Yesterday I took my mom out for Mother’s Day.  To start our day we went to brunch at the little local breakfast place that I frequent virtually every Sunday when I’m in Indianapolis.  I know almost the entire staff and often feel more like family than a customer while I’m there.  They have amazingly good food and great customer service.  It doesn’t hurt that I’m also very fond of their clean, contemporary décor.  My mom had never been there so I was really looking forward to sharing one of my favorite places with her.

As yesterday was Mother’s Day, I expected the restaurant to be busy.  Well, it is always busy on Sunday mornings, but busier than normal.  What I didn’t expect was for none of the regular staff to be working.  Chris, the manager, is a really nice guy, but there have incidents in the past that made me question his decision-making skills.  While I can appreciate wanting to reward some of one’s best people with a holiday off with their mom’s, I question the wisdom of having the entire, regular Sunday crew absent.  After all, Mother’s Day is a really big deal in the restaurant biz, and often times the only opportunity a restaurant has to make a good impression.

Now, I’m not saying the replacements did a poor job.  They didn’t.  Actually, if I hadn’t known better I would have said they did a good job.  Unfortunately, I know how spectacular of job the regular crew can do and the replacements haven’t had years of working together to generate that seamless flow that propels one’s performance to World-Class status.  Not their fault, but I was disappointed in the experience Mom received yesterday.  She didn’t get this establishment’s A Game.

In a dental office what is the equivalent of a really high-profile, Mother’s Day holiday event?  Off hand, I can’t think of anything.  The closest is when a new patient comes into your practice for the first time.  Undoubtedly, you and your team want to make a good impression so this new patient will tell all his family and friends about his amazing new dentist and will not find an excuse to cancel his next appointment.  To me a dental office team needs to bring their A Game each and every day.  This is hard.  It is a difficult thing to always be “up” and firing smoothly on all cylinders, but that doesn’t reduce its importance.  So, what do you do, as the team leader to help the staff always put their best game face on?  One thing is to provide a work environment in the form of the dental office design that is conducive to a positive work experience.  Make sure the front office is efficiently laid-out and ergonomically designed to reduce work-place fatigue, frustrations, and bottle-necks.  Make sure there is a clean and comfortable place for staff to escape from the rigors of the day occasionally and vent frustrations away from where patients can see or hear.  There will always be challenging patients and giving staff a place to regroup build camaraderie is critical.  Lastly, make sure the operatories themselves are efficiently and ergonomically designed.  Again, this will reduce fatigue, frustrations, and the likelihood of work-place injuries.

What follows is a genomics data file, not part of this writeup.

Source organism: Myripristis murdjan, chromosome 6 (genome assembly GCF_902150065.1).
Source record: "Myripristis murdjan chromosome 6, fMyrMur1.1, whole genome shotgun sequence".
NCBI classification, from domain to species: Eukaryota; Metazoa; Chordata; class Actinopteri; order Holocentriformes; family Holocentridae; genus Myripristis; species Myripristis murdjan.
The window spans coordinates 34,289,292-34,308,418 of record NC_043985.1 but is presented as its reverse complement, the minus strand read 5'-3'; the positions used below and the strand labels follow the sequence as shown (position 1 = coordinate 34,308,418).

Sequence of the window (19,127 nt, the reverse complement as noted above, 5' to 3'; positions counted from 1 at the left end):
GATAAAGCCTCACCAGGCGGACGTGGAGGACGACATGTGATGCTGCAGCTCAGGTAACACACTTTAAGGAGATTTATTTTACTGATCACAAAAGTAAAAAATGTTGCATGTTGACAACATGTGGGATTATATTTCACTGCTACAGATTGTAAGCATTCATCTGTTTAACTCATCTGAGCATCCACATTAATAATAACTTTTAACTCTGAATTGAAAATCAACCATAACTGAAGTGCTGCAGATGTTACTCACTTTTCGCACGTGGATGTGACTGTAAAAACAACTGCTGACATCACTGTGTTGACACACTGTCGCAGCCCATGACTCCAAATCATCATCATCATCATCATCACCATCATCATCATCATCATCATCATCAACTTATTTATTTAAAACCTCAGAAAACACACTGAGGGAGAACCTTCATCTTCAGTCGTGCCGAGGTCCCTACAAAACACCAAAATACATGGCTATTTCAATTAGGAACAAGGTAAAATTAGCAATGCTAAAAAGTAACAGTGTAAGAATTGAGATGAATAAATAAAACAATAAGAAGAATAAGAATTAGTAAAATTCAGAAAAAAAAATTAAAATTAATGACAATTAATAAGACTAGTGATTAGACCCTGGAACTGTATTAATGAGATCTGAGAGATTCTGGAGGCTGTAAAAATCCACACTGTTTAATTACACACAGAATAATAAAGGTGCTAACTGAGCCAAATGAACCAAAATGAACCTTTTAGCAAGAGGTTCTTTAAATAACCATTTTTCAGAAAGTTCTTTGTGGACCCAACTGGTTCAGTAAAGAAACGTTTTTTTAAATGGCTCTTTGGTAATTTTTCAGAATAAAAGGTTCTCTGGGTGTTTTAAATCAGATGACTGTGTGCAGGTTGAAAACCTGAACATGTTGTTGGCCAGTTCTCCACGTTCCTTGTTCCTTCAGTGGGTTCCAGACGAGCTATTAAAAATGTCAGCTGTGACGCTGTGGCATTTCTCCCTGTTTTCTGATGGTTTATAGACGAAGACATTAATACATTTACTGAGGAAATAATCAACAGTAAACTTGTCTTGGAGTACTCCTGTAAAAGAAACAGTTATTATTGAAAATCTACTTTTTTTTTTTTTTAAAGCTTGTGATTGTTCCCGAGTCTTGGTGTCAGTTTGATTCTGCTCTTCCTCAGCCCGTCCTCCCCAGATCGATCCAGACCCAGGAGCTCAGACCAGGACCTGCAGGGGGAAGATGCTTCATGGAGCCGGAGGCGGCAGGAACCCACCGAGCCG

One’s dental office design cannot ensure that one’s dental team always brings their A Game to their job each and every day, leadership and coaching play a big role in that, too. However, having a great place to work certainly helps.  If you question this, just think about the demand for newer and better stadiums and arenas at all levels across the country.

Creating a Positive Experience for Disabled Patients

Posted on: December 12th, 2012 by James Kuester No Comments

Bathroom design that fails ADA standards

We are always amazed when we find bathrooms that are not compliant with the Americans with Disabilities codes.  These codes provide for universal accessibility and safety for everyone, whether they are experience a permanent disability or a temporary one from an accident.

In this bathroom we visited recently there were several issues, but two of the most glaring were the height of the counter and the pipes underneath.  The counters are not to be more than 34” above the floor with the faucet set back from the edge by no more than 19”.  This particular bath fails on both these measurements.